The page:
and am wondering if they are greening up better than they were before,
    or if the yellowing edges continues.

    When they make some growth, post up another pic or two.
    I am hoping that the "bug" situation was the source of the problem,
    lest a search for another cause be in order.

    While my VFT's have done a lot better for me in the greenhouse & outdoors, I simply have yet to find the "sweet spot" indoors for them. Many of my young seedling Sarrs have actually done better indoors under lights, but that is because I can control the light & temps, forcing them to grow & not having to follow the "seasons" indoors. They color up before the others, and grow very well.
    When I get the time, I hope to work out what is best for the VFT's also, but for now I am making the most of the sunlight el'natural.

    I noticed you mentioned the "kill off" experiment working out for the most part. Any thoughts (unless I overlooked & missed it) on any effects these chemicals may be having on the plants themselves, or is it too early to tell perhaps?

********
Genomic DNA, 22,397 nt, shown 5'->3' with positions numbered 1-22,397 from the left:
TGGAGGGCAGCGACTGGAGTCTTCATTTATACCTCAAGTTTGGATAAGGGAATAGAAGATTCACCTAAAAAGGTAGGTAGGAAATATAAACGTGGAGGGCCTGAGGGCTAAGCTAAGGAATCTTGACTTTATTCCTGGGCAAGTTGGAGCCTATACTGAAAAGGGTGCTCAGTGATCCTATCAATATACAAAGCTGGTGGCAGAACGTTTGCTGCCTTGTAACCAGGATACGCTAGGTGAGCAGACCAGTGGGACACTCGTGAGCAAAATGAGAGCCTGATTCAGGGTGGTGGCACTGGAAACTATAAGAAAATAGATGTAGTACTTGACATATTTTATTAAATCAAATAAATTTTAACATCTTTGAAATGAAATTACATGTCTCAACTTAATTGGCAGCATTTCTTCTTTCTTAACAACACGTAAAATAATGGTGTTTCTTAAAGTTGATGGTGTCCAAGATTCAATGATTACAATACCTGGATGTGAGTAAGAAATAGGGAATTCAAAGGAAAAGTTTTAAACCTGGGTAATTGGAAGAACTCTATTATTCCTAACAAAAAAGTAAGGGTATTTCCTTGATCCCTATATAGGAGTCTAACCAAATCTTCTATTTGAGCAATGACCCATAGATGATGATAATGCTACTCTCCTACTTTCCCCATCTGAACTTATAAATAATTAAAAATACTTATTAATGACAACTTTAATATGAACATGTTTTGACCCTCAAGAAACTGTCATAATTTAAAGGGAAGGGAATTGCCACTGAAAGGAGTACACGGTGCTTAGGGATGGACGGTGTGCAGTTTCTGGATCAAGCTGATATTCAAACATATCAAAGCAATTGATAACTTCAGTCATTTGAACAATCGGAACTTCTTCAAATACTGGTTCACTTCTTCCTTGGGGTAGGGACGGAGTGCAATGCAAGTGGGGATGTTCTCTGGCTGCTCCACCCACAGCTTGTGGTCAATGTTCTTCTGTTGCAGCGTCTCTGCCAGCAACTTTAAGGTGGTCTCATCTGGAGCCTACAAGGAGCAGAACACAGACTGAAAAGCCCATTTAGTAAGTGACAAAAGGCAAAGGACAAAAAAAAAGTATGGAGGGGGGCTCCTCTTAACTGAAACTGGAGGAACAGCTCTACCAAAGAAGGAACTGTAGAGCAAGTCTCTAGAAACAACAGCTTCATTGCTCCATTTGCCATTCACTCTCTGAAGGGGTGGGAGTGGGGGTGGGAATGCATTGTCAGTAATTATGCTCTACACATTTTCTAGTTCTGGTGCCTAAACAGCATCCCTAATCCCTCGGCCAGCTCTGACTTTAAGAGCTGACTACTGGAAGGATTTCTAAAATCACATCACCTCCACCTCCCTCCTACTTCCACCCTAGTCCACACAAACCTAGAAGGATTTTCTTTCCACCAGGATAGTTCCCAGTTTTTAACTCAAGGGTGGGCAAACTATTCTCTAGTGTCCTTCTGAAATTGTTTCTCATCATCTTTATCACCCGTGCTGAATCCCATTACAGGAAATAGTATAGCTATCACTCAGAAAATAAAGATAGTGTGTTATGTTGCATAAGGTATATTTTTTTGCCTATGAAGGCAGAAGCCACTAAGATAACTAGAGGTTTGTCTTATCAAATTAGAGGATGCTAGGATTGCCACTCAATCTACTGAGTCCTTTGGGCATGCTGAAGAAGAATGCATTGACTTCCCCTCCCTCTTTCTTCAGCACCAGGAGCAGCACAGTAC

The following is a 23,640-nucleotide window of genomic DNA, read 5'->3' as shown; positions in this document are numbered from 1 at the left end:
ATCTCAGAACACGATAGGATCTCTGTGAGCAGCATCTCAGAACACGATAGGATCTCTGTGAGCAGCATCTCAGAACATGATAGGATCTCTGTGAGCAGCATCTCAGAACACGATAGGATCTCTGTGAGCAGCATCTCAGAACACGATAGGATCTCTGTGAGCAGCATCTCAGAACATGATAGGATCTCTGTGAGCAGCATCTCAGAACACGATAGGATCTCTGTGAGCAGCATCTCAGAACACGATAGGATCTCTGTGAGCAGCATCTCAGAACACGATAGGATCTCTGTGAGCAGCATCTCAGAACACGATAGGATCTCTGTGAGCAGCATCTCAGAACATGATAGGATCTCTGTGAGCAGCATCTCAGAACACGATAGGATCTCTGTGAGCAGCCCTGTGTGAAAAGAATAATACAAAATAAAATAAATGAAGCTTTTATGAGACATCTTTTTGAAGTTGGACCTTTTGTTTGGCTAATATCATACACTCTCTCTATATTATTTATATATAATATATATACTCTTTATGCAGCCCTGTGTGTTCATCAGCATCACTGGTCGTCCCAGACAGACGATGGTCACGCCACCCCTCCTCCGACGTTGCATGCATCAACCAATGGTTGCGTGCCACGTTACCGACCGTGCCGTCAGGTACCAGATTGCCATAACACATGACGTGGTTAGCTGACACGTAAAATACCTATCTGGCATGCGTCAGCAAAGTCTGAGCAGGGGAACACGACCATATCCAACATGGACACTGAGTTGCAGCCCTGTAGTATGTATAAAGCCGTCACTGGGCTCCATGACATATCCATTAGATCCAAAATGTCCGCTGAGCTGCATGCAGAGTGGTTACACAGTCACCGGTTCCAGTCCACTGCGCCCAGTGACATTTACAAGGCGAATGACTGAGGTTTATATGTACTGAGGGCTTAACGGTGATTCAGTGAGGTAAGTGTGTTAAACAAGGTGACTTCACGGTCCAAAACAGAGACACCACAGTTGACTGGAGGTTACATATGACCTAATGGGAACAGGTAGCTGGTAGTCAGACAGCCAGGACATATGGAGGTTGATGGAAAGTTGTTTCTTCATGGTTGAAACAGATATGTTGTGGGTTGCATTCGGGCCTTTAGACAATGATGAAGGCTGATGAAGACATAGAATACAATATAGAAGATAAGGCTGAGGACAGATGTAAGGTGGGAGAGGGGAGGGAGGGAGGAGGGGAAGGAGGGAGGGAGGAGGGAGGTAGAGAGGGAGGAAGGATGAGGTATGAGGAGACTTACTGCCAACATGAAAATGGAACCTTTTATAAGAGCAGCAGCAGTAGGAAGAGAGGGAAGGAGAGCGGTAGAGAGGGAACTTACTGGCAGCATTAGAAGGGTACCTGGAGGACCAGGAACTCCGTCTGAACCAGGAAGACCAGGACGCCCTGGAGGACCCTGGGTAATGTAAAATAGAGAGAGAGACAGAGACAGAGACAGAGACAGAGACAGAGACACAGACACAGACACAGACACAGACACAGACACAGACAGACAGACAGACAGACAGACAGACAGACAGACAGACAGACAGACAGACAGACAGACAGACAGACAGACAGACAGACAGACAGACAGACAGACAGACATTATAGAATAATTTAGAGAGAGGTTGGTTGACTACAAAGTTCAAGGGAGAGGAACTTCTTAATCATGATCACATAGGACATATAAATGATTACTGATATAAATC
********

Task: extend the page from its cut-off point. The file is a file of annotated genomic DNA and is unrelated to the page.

Well, keep us posted! Still interested in seeing you get the upper hand on this!



    I do use so called safe & "natural" controls also, for the greenhouse & garden/yard alike. For example, I still use milky-spore/disease bacteria on my lawn for japanese beetle infestation, however after years of use I am still uncertain of its effectiveness.
    I have found that the pyrethrin based insecticides have provided better, more instantaneous results in "bug control". They are natural organic compounds that actually have a pretty potent insecticidal activity.

    For those that are interested...
    They break down on exposure to light or oxygen, oxidize to become inactivated, & so are non-persistent & biodegradable & so are rather very safe when compared to some of the stronger insecticides that used to be sold.
    Pyrethrins are contained in the seed cases of the perennial plant pyrethrum (Chrysanthemum cinerariaefolium), & is considered one of the safest of all insecticides for use in food plants and is even approved for use around foodstuffs. I have read that all pyrethrins are easily hydrolyzed and degraded by stomach acids in mammals, so toxicity following ingestion by pets is very low. However, pyrethrins are dangerous for fish. (Toxicity is usually associated with applying much more of the product than directed. So care should be taken to observe direction labels when using this substance around humans and animals.)
    Experience is the best teacher. At least it used to be.
    But then, common sense isn't so common anymore, is it.


    http://www.terraforums.com/forums/sh...d.php?t=113866